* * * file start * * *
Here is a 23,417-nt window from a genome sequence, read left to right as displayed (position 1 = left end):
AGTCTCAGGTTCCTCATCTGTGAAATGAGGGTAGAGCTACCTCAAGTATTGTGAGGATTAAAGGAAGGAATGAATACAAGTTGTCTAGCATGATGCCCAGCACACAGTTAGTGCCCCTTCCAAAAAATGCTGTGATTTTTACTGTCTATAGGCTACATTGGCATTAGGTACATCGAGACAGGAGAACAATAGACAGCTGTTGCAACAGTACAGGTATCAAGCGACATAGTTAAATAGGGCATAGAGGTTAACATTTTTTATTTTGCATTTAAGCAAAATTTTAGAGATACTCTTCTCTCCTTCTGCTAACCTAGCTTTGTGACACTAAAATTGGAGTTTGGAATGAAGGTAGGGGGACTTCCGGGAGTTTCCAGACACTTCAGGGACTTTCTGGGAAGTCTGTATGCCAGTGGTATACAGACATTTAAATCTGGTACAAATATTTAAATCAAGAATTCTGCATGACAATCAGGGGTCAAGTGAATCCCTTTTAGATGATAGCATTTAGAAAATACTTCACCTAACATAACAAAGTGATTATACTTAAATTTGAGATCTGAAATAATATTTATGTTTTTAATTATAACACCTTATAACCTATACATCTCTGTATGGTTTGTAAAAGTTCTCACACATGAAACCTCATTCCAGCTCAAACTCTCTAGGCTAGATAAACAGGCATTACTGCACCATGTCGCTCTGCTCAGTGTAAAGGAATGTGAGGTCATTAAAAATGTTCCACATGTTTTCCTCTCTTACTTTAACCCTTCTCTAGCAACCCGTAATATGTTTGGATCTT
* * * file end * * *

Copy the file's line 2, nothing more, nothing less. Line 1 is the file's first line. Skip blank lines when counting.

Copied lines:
AGTCTCAGGTTCCTCATCTGTGAAATGAGGGTAGAGCTACCTCAAGTATTGTGAGGATTAAAGGAAGGAATGAATACAAGTTGTCTAGCATGATGCCCAGCACACAGTTAGTGCCCCTTCCAAAAAATGCTGTGATTTTTACTGTCTATAGGCTACATTGGCATTAGGTACATCGAGACAGGAGAACAATAGACAGCTGTTGCAACAGTACAGGTATCAAGCGACATAGTTAAATAGGGCATAGAGGTTAACATTTTTTATTTTGCATTTAAGCAAAATTTTAGAGATACTCTTCTCTCCTTCTGCTAACCTAGCTTTGTGACACTAAAATTGGAGTTTGGAATGAAGGTAGGGGGACTTCCGGGAGTTTCCAGACACTTCAGGGACTTTCTGGGAAGTCTGTATGCCAGTGGTATACAGACATTTAAATCTGGTACAAATATTTAAATCAAGAATTCTGCATGACAATCAGGGGTCAAGTGAATCCCTTTTAGATGATAGCATTTAGAAAATACTTCACCTAACATAACAAAGTGATTATACTTAAATTTGAGATCTGAAATAATATTTATGTTTTTAATTATAACACCTTATAACCTATACATCTCTGTATGGTTTGTAAAAGTTCTCACACATGAAACCTCATTCCAGCTCAAACTCTCTAGGCTAGATAAACAGGCATTACTGCACCATGTCGCTCTGCTCAGTGTAAAGGAATGTGAGGTCATTAAAAATGTTCCACATGTTTTCCTCTCTTACTTTAACCCTTCTCTAGCAACCCGTAATATGTTTGGATCTT